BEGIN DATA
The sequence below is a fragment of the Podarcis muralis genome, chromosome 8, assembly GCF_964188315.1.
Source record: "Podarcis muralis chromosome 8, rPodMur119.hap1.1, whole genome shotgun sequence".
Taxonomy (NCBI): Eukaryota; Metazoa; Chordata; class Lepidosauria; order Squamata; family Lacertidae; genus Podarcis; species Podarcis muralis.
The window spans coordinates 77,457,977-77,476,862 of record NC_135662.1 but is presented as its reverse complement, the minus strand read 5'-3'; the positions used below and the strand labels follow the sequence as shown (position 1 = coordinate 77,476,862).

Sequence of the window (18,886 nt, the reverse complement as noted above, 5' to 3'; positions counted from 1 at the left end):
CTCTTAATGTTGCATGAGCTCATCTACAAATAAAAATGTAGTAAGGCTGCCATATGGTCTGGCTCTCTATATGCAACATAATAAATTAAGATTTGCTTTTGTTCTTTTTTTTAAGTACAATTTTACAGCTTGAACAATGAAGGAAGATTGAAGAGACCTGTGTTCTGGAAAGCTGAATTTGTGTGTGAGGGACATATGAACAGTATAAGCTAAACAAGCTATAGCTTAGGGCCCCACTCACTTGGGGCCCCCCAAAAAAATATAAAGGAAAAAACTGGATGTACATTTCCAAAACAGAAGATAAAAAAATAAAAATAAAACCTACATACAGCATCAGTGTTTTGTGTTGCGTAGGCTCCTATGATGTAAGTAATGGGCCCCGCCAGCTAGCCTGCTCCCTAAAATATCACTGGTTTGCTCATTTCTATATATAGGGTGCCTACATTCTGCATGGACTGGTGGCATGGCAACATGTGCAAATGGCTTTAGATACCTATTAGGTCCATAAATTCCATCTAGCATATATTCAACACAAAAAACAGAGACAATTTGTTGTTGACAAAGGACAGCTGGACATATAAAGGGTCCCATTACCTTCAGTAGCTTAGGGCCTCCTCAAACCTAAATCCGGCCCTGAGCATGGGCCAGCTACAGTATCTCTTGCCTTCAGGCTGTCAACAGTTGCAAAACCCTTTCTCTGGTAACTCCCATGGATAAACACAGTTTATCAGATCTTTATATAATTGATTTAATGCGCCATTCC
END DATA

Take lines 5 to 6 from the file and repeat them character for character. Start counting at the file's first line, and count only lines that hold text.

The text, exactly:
Sequence of the window (18,886 nt, the reverse complement as noted above, 5' to 3'; positions counted from 1 at the left end):
CTCTTAATGTTGCATGAGCTCATCTACAAATAAAAATGTAGTAAGGCTGCCATATGGTCTGGCTCTCTATATGCAACATAATAAATTAAGATTTGCTTTTGTTCTTTTTTTTAAGTACAATTTTACAGCTTGAACAATGAAGGAAGATTGAAGAGACCTGTGTTCTGGAAAGCTGAATTTGTGTGTGAGGGACATATGAACAGTATAAGCTAAACAAGCTATAGCTTAGGGCCCCACTCACTTGGGGCCCCCCAAAAAAATATAAAGGAAAAAACTGGATGTACATTTCCAAAACAGAAGATAAAAAAATAAAAATAAAACCTACATACAGCATCAGTGTTTTGTGTTGCGTAGGCTCCTATGATGTAAGTAATGGGCCCCGCCAGCTAGCCTGCTCCCTAAAATATCACTGGTTTGCTCATTTCTATATATAGGGTGCCTACATTCTGCATGGACTGGTGGCATGGCAACATGTGCAAATGGCTTTAGATACCTATTAGGTCCATAAATTCCATCTAGCATATATTCAACACAAAAAACAGAGACAATTTGTTGTTGACAAAGGACAGCTGGACATATAAAGGGTCCCATTACCTTCAGTAGCTTAGGGCCTCCTCAAACCTAAATCCGGCCCTGAGCATGGGCCAGCTACAGTATCTCTTGCCTTCAGGCTGTCAACAGTTGCAAAACCCTTTCTCTGGTAACTCCCATGGATAAACACAGTTTATCAGATCTTTATATAATTGATTTAATGCGCCATTCC